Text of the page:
In 1915, a mother’s protest against funneling children into war became the theme of a new American song, “I Didn’t Raise My Boy to Be a Soldier.” Although the ballad attained great popularity, not everyone liked it. Theodore Roosevelt, a leading militarist of the era, retorted that the proper place for such women was “in a harem―and not in the United States.”
Roosevelt would be happy to learn that, a century later, preparing children for war continues unabated.
The recent announcement of a nuclear deal between the governments of Iran and other major nations, including the United States, naturally draws our attention to the history of international nuclear arms control and disarmament agreements. What accounts for their advent on the world scene and what have they accomplished?
Ever since 1945, when the atomic bomb was built and used by the U.S. government in a devastating attack upon Japanese cities, the world has lived on the brink of catastrophe, for nuclear weapons, if integrated into war, could cause the total destruction of civilization.
Are Americans disturbed about growing economic inequality in the United States?
Where do American Christians stand on guns and gun-related violence?
The recent announcement by U.S. Senator Bernie Sanders, an avowed “democratic socialist,” that he is running for the Democratic nomination for President raises the question of whether Americans will vote for a candidate with that political orientation.
For several decades, state and local governments have been showering private businesses with tax breaks and direct subsidies based on the theory that this practice fosters economic development and, therefore, job growth. But does it? New York State’s experience indicates that, when it comes to producing jobs, corporate welfare programs are a bad investment.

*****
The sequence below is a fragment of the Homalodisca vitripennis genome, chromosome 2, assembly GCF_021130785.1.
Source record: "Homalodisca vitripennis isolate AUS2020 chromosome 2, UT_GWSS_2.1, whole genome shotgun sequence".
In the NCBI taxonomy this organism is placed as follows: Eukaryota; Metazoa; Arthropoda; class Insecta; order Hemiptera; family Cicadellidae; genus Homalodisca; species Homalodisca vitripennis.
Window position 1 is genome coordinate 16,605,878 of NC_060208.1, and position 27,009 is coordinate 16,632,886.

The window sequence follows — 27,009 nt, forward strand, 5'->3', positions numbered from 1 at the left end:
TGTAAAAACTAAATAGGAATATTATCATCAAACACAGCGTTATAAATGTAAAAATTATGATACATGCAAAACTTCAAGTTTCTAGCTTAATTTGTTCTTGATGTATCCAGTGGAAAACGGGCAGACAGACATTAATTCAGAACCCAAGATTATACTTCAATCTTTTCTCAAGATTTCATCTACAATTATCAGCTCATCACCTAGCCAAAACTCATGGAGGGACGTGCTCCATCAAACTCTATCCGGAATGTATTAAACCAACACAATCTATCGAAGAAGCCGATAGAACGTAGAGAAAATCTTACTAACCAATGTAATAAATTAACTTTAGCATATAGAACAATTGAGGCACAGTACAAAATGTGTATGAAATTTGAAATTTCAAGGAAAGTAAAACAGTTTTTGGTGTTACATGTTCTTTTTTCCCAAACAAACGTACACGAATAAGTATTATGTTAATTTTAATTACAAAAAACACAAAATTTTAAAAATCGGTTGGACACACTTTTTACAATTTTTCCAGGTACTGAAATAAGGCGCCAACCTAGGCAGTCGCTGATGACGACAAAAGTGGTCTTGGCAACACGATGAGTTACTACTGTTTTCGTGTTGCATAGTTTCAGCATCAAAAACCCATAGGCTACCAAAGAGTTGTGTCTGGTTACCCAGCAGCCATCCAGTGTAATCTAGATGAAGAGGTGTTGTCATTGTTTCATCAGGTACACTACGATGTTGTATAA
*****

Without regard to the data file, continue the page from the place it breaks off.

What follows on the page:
Today, 40 years after the American war in Vietnam ended in ignominious defeat, the traces of that terrible conflict are disappearing.
Given all the frothing by hawkish U.S. Senators about Iran’s possible development of nuclear weapons, one might think that Iran was violating the nuclear Non-Proliferation Treaty (NPT).
But it’s not. The NPT, signed by 190 nations and in effect since 1970, is a treaty in which the non-nuclear nations agreed to forgo developing nuclear weapons and the nuclear nations agreed to divest themselves of their nuclear weapons. It also granted nations the right to develop peaceful nuclear power. The current negotiations in which Iran is engaged with other nations are merely designed to guarantee that Iran, which signed the NPT, does not cross the line from developing nuclear power to developing nuclear weapons.
David Krieger’s new book of poems―Wake Up!―shows us that poetry engaged with world affairs can be very powerful.
In a brief introduction to the book, Krieger―the president of the Nuclear Age Peace Foundation and the author of several previous volumes of poetry―remarks that people who write poetry after Auschwitz, as well as after Hiroshima, Nagasaki, wars, and threats of universal death, must not only “confront the ugliness of human brutality,” but “express the heart’s longing for peace and reveal its grief at our loss of decency.” He adds: “They must uncover the truth of who we are . . . and who we could become.” In this slender volume, Krieger succeeds brilliantly at this task.